"But, you don't need the support of the Republicans in the House to pass anything."
--ABC News' Jake Tapper challenging White House press secretary Robert Gibbs' claim that Republicans were preventing action to stave off looming tax hikes.
"TV viewers should be able to watch their favorite programs without fear of losing their hearing when the show goes to a commercial."
-- Sen. Charles Schumer (D-NY) heralding the passage of the Commercial Advertisement Loudness Mitigation Act, one of the last items to make it to the Senate floor before the hasty adjournment of Congress.
"Those interviews you did didn't help."
-- Former Sarah Palin aide Nicolle Wallace to laughter when asked by CBS' Katie Couric at a book party what "ultimately went wrong" with the McCain-Palin campaign in 2008.
"Don't match 'em, let 'em."
-- Indiana Gov. Mitch Daniels, quoted by Wall Street Journal Columnist Peggy Noonan, advising Republican candidates to focus on the economy, taxes and spending, not be drawn into mud-slinging contests.
"I just want them to win."
--House Speaker Nancy Pelosi when asked by PBS' Judy Woodruff about the Democrats who tout their opposition to the speaker and her agenda.
Scandal Sheets - Whitmans Have Paperwork Problems; Cuomo's Rich Friends
Whitman Looks Bad on Paper
California Republican gubernatorial nominee Meg Whitman first said that neither she nor her husband had a notice from the federal government that her housekeeper, Nicky Diaz, was an illegal immigrant.
But Diaz's attorney, Democratic booster and fameball Gloria Allred, hit right back with a form, partially completed, that she says was sent to the Whitman home in 2003 - an IRS inquiry into Diaz's legal status when her tax withholding did not match a valid Social Security number.
Whitman's husband, Dr. Griffith Harsh, allows that the handwriting on the form might be his and that he might have given the form to Diaz and asked her to "look into it."
This scandal cuts several ways on Whitman and was well-timed by Allred to cause maximum damage.
It comes as the candidates prepare for their Spanish-language debate and Diaz has suggested that she was victimized by the Whitman family - unpaid mileage, no maternity leave, etc.
And denying any notification from the government only to say that there may have been some notification goes to trust issues.
Cuomo Cash Questioned
The Republican candidate for New York is accusing Democrat Andrew Cuomo this week of taking a "payoff" while he was housing secretary during the Clinton administration from a man who is a major political donor and now works for Cuomo's campaign.
Carl Paladino cites a company sued by the federal government and run by developer Andrew Farkas, who later hired Cuomo as an adviser for $1.2 million and remains a top campaign contributor and is now the campaign's finance chairman.Trail Riders - Paladino vs. Megyn; Hillary Could Compete; Women Move Toward GOP; Krauthammer on Attack Ads
2012 Watch - Hillary Competitive in Obama Challenge If Hillary Clinton were to mount a 2012 primary challenge to President Obama, she would be starting with the support of 37 percent of Democrats and 40 percent of female Democrats, according to a new Gallup poll.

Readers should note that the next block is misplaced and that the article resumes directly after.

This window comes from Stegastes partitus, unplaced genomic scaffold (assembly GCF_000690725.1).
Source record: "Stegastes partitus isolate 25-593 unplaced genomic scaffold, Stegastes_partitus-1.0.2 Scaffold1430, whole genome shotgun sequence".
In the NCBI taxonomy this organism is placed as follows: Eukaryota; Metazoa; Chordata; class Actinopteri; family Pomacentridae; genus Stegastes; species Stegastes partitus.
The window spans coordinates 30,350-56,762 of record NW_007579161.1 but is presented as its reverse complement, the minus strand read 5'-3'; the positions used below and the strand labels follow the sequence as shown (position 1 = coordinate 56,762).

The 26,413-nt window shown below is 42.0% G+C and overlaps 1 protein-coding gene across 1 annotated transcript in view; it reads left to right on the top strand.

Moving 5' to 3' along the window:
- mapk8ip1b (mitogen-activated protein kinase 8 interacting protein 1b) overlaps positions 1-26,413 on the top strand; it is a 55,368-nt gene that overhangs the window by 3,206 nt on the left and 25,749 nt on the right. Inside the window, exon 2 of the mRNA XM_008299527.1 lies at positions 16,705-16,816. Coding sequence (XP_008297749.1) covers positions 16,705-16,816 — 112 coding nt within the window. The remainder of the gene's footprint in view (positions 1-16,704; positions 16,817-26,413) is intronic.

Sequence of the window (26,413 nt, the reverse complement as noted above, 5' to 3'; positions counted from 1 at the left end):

The survey of Democratic voters nationally found Obama with a hardly invincible 52 percent in the primary matchup. And while he had the support of 63 percent of self-described liberals in the survey, he was under 50 percent with self-described moderates and conservatives.
Poll Check - Republicans Picking Up Support Among Women
Much has been said about the surge in support among men for Republicans this cycle, but a new Associated Press poll suggests that the problem for Democrats may also lie in lukewarm support among the female voters on which the party relies.Among women likely to vote, Democrats were only ahead by 5 points, the same as in 1994. The margin was more than 10 percent in 2006.
Men are expected by pollsters to favor Republicans by more than 10 points in next month's elections.
Fisher Thinking Endgame in OhioA campaign memo obtained by the Cleveland Plain Dealer shows Ohio Democratic Senate candidate Lee Fisher considering some very drastic options to reverse his weeks-long slide against Republican candidate Rob Portman.The cash strapped campaign is considering firing 10 staff members, including its political director, in order to free up money for a last-minute TV blitz in the Cleveland area.
Follow the Money - Angle Gets Net Boost
Nevada Republican Senate nominee Sharron Angle hauled in $1.7 million in online donations in September, according to her campaign. While Angle still trails incumbent Sen. Harry Reid in overall fundraising, the money should be enough to help ensure that she can stay on the air with ads in heavy rotation through Election Day.
And Now, A Word From Charles
"Look, advertising is legalized mendacity. When you see an ad in a football game that tells you essentially if you drink the right beer or you drive the right car, you are going to get chicks, nobody sues them on the grounds of false advertising. So everybody understands that.
Those are the rules of the game. I draw the line -- personal attacks on family or personal issues which I think are completely out of bounds. And that happens as well. But I think if it's on policy or how a person has conducted himself in office, absolutely OK."
-- Charles Krauthammer on "Special Report with Bret Baier" setting the boundaries for political attack ads.
Chris Stirewalt joined Fox News Channel (FNC) in July of 2010 and serves as digital politics editor based in Washington, D.C. Additionally, he authors the daily "Fox News First" political news note and hosts "Power Play," a feature video series, on FoxNews.com. Stirewalt makes frequent appearances on the network, including "The Kelly File," "Special Report with Bret Baier," and "Fox News Sunday with Chris Wallace." He also provides expert political analysis for Fox News coverage of state, congressional and presidential elections.